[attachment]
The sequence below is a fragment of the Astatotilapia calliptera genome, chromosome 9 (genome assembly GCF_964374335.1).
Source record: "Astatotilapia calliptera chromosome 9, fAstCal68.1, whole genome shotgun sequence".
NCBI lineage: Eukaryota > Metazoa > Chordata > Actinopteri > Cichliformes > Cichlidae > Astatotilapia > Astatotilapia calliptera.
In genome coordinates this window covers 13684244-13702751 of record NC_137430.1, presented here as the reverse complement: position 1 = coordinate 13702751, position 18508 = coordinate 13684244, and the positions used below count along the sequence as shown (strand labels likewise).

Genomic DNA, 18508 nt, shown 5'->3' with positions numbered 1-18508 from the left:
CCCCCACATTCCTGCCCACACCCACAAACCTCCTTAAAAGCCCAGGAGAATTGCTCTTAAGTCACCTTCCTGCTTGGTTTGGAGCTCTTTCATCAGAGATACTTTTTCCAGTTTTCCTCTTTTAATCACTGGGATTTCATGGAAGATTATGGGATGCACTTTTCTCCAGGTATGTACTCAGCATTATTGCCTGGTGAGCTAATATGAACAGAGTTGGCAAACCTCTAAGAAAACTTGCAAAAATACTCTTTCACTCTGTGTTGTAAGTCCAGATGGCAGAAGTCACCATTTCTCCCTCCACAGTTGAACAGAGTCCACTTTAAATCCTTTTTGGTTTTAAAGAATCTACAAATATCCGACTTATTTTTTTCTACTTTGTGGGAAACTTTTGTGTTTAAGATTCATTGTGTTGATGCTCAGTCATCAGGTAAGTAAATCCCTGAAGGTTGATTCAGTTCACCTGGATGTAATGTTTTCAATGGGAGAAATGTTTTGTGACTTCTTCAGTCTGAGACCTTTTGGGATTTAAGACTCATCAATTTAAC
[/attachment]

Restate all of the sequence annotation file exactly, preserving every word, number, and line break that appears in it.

The sequence below is a fragment of the Astatotilapia calliptera genome, chromosome 9 (genome assembly GCF_964374335.1).
Source record: "Astatotilapia calliptera chromosome 9, fAstCal68.1, whole genome shotgun sequence".
NCBI lineage: Eukaryota > Metazoa > Chordata > Actinopteri > Cichliformes > Cichlidae > Astatotilapia > Astatotilapia calliptera.
In genome coordinates this window covers 13684244-13702751 of record NC_137430.1, presented here as the reverse complement: position 1 = coordinate 13702751, position 18508 = coordinate 13684244, and the positions used below count along the sequence as shown (strand labels likewise).

Genomic DNA, 18508 nt, shown 5'->3' with positions numbered 1-18508 from the left:
CCCCCACATTCCTGCCCACACCCACAAACCTCCTTAAAAGCCCAGGAGAATTGCTCTTAAGTCACCTTCCTGCTTGGTTTGGAGCTCTTTCATCAGAGATACTTTTTCCAGTTTTCCTCTTTTAATCACTGGGATTTCATGGAAGATTATGGGATGCACTTTTCTCCAGGTATGTACTCAGCATTATTGCCTGGTGAGCTAATATGAACAGAGTTGGCAAACCTCTAAGAAAACTTGCAAAAATACTCTTTCACTCTGTGTTGTAAGTCCAGATGGCAGAAGTCACCATTTCTCCCTCCACAGTTGAACAGAGTCCACTTTAAATCCTTTTTGGTTTTAAAGAATCTACAAATATCCGACTTATTTTTTTCTACTTTGTGGGAAACTTTTGTGTTTAAGATTCATTGTGTTGATGCTCAGTCATCAGGTAAGTAAATCCCTGAAGGTTGATTCAGTTCACCTGGATGTAATGTTTTCAATGGGAGAAATGTTTTGTGACTTCTTCAGTCTGAGACCTTTTGGGATTTAAGACTCATCAATTTAAC